Common Name(s):


    Scientific Name:

    Halogeton glomeratus (Bieb.) C.A. Mey.

    Scientific Name Synonyms:

    None known




    Life Span: Summer annual

    Origin: Introduced

    Season: Warm

    Growth Characteristics: A small forb, growing 3 to 12 inches in height. Stems red when young, turning yellow to white with maturity. Stems are branched from base, spreading first, and then growing vertical. Flowers July to September, and reproduces from seeds.

    Flowers/Inflorescence: Small and inconspicuous, in leaf axils. Can be unisexual or complete.

    Fruits/Seeds: Reproduces from two types of seed: A black seed, with yellowish or reddish fan-like wings and similar to a snail coil, and a brown wingless seed. The black seed germinates quickly, and the brown seed has delayed germination. Seeds are often very numerous, forming a mass from the ground to the tip of the leaves. Brown seeds can remain viable in the soil for 10 years or more.

    Leaves: Alternate, simple, fleshy and tubular. Leaves bluish-green. Has a small hair at the end of the leaves. Leaves resemble a small sausage with a sharp point.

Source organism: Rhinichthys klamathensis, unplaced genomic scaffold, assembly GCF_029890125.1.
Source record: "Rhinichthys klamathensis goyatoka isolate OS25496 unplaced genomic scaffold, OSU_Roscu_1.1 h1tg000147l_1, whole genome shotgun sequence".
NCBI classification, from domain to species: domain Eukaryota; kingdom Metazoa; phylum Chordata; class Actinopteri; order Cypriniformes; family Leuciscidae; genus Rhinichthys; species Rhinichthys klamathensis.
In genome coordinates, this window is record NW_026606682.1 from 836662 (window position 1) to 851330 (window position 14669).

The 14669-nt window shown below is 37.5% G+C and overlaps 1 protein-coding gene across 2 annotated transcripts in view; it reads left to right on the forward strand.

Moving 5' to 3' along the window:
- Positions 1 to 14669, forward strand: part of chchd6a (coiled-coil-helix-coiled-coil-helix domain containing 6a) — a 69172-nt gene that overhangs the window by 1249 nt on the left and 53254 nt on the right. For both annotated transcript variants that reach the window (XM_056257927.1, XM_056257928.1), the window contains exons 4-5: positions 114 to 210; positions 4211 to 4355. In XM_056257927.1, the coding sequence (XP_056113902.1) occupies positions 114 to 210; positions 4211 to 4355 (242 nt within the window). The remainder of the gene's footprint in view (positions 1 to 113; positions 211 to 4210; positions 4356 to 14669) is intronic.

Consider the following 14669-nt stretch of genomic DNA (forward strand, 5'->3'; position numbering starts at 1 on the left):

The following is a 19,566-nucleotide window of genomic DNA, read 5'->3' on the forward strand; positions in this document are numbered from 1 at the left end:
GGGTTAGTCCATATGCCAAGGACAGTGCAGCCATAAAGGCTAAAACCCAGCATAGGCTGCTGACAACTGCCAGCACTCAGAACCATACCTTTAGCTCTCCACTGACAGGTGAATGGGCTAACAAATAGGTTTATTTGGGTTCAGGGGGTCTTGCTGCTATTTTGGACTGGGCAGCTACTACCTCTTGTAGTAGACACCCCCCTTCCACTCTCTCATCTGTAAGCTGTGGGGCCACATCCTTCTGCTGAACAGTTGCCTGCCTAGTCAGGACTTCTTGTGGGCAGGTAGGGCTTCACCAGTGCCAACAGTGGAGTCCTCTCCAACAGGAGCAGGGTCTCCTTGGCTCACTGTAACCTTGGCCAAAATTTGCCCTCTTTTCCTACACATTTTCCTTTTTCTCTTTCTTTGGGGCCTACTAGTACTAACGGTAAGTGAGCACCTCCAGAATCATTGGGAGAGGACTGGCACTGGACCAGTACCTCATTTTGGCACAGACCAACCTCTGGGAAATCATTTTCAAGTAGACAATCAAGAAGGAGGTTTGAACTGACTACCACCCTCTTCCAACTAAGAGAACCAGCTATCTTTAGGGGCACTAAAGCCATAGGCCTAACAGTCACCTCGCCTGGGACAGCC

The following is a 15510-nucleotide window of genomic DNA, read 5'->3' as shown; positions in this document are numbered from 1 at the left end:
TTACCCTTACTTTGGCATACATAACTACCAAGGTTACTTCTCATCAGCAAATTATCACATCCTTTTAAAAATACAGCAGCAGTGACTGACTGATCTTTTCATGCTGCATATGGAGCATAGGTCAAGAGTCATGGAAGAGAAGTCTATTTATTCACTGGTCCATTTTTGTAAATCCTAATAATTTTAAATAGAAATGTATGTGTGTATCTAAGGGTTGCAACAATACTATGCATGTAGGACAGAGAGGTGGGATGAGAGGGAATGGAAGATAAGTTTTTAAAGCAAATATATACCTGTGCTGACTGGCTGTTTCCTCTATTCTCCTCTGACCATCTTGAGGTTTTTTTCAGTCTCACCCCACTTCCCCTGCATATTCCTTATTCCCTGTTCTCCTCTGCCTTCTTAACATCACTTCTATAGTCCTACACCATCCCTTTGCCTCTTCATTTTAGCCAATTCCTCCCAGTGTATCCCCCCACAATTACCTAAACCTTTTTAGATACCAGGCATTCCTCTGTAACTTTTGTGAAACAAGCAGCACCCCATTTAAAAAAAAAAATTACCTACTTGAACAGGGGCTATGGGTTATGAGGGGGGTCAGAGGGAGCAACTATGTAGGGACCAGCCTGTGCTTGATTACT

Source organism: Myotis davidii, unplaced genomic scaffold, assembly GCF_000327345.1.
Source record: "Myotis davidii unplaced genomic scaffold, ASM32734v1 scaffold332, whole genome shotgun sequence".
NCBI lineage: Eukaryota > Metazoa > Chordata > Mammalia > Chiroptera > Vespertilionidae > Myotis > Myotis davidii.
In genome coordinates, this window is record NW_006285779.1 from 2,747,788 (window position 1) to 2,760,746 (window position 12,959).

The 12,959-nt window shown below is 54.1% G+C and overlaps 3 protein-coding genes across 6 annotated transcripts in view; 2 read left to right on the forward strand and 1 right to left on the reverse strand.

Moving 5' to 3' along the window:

Ecological Adaptions:

    Halogeton has become common in dry deserts, barren areas, overgrazed prairies, roadsides, and other disturbed areas where native vegetation has been removed. Dense stands are found on burned-over areas, overgrazed ranges, dry lakebeds, roadsides, and abandoned dry farms.

    Soils: Especially abundant in alkaline or saline soils.

    Associated Species: Sagebrush, rabbitbrush, cheatgrass, shadscale, greasewood.

    Uses and Management:

    Halogeton was introduced into North America as late as 1930 and has rapidly spread, becoming a serious weed on rangeland. It cannot compete with desirable forage. Forage value is poor to fair for both cattle and sheep. It provides useable forage only when mixed in small quantities with other forage plants. It is poisonous, and sheep are the most susceptible. It contains toxic amounts of sodium, potassium, and calcium oxalates. Signs of poisoning include: depression, weakness, reluctance to move, drooling, coma, and death. The first signs of poisoning occur 2 to 6 hours after an animal ingests a fatal amount, and death occurs in 9 to 11 hours.

    Halogeton cannot compete with healthy range plants. Therefore, control involves keeping a healthy cover of desirable forage plants.

    Photo courtesy of Dr. James Bowns, Southern Utah University